‘The main thing you have to give God is a healthy you,’ Witt tells Equip Conference

"The main thing you have to give God, the main thing you have to give your church or your ministry, is a healthy you," Lance Witt told Equip Conference attendees on Saturday. SBTC PHOTO

FORT WORTH—In the course of ministry, church leaders will be called to lead through many difficult situations and, at times, difficult people. So who is the most difficult person to lead in the church?

Yourself.

That’s what Lance Witt—a pastor, author, and founder of Replenish Ministries—noted during his keynote address during the Southern Baptists of Texas Convention’s Equip Conference Saturday at Southwestern Baptist Theological Seminary. More than 1,800 people registered for the event.

For those looking to better lead themselves, Witt offered three pillars of a healthy soul:

Take personal responsibility

The key to maintaining a health soul begins with each individual person understanding they are solely responsible for the task. And that task is not beyond our ability, Witt said, quoting Deuteronomy 30:11.

“God says, ‘I have made this abundant, rich, fulfilling, fruitful life available to you, and it has nothing to do with your circumstances or the car you drive or where you live or the size of your ministry,’” Witt said.

Witt recalled a particularly busy and chaotic season of ministry, one in which he was not leading himself or his family well due to the demands of pastoring while on staff at Saddleback Church in California. Though he tried to convince his wife—and himself—that the frenetic pace was manageable because it was “just for a season,” she reminded him of a reality that he had failed to see: “There’s always a reason or a season why you can’t be who you’re supposed to be.”

Those words, spoken by his wife, helped him change his perspective and begin a journey to reprioritizing and reorganizing his life and ministry.

“I realized I was who I was because of the decisions that I was making,” Witt said, “and one of the best days of my life was the day that I began to own—be responsible—for the health of my soul.”

Identify the toxins that are poisoning your soul

“In order for us to live and lead from a healthy soul, we’re going to have to grow in our self-awareness,” Witt said. The most effective church leaders expend a tremendous amount of time and effort getting to know those to which they minister, but very little time understanding not only what is life-giving to themselves, but the things that drain their souls.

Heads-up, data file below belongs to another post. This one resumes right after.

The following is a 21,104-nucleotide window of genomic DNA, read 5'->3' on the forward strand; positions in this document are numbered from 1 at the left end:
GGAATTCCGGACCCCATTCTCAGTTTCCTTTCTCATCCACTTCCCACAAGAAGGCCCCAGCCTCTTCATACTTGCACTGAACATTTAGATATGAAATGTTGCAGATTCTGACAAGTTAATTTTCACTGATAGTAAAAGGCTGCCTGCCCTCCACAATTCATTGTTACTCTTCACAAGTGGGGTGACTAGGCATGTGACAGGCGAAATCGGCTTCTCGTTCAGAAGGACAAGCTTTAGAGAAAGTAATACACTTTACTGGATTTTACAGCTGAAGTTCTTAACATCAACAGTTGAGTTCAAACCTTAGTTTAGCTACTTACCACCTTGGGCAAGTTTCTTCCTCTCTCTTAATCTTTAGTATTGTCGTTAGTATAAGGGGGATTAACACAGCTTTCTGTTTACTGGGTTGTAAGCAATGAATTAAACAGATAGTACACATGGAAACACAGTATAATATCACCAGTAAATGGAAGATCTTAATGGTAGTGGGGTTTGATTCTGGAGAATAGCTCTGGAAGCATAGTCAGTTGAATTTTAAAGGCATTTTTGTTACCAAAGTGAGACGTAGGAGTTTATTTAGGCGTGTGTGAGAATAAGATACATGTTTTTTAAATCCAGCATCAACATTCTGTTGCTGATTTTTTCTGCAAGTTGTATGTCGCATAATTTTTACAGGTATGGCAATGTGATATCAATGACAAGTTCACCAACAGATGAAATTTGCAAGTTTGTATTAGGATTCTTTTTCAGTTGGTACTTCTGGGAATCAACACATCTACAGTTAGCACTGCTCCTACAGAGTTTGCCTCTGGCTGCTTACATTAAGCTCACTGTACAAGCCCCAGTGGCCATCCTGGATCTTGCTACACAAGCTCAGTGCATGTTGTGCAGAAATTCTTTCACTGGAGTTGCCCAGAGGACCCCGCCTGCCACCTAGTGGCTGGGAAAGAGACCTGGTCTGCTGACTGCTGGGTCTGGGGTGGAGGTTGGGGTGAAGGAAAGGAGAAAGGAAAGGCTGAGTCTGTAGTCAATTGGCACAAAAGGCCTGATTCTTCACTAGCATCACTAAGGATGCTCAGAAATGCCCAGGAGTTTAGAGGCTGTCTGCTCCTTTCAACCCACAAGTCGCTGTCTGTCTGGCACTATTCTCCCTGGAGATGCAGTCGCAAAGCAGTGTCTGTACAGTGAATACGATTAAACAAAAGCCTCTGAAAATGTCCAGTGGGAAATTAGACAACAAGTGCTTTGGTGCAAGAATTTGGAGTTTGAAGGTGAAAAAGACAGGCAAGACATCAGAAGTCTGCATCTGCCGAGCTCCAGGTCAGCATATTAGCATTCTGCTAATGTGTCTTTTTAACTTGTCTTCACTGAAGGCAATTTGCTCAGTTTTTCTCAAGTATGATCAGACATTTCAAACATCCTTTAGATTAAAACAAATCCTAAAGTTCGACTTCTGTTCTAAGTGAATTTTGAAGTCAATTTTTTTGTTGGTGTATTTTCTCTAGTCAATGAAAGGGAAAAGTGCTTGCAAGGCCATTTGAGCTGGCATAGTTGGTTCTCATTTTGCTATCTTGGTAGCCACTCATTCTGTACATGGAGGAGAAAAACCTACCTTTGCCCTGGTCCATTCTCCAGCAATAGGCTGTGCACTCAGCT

Character traits such as being driven, having ambition, and being a hard worker have a shadow side when not performed through the power of the Holy Spirit. Having a strong work ethic can become workaholism that pulls leaders away from their time with the Lord and their families. Ambition can transform doing all in the name of Jesus to doing all in the name of your own advancement.

Said Witt: “Some of the very things that people will applaud in your life are things that will wreck your soul.” Leaders who embrace the reality that they’re simultaneously broken and unconditionally loved by the Lord will find the need to perform or strive less and less necessary.

Integrate authentic spiritual practices

“Your highest calling is to love and pursue Jesus,” Witt said. “But if you’ve been leading in the church longer than a week, you know that it’s easy sometimes to let your work for God replace your being with God.”

Witt said church leaders hold the positions they do because they want to make God known. To continue to serve effectively, those leaders must continue to know Him themselves and grow in their own love for Jesus. Spiritual practices such as fasting, solitude, unhurried prayer, personal retreat, sabbath, and lingering over Scripture are critical in continuing to love Him deeper.

“Your church is not your life. Your family is not your life. Your ministry is certainly not your life. The Lord is your life,” Witt said. “… Self-care is not selfishness. It’s good stewardship. … The main thing you have to give God, the main thing you have to give your church or your ministry, is a healthy you.”

Jayson Larson pic
Digital Editor
Jayson Larson
Southern Baptist Texan
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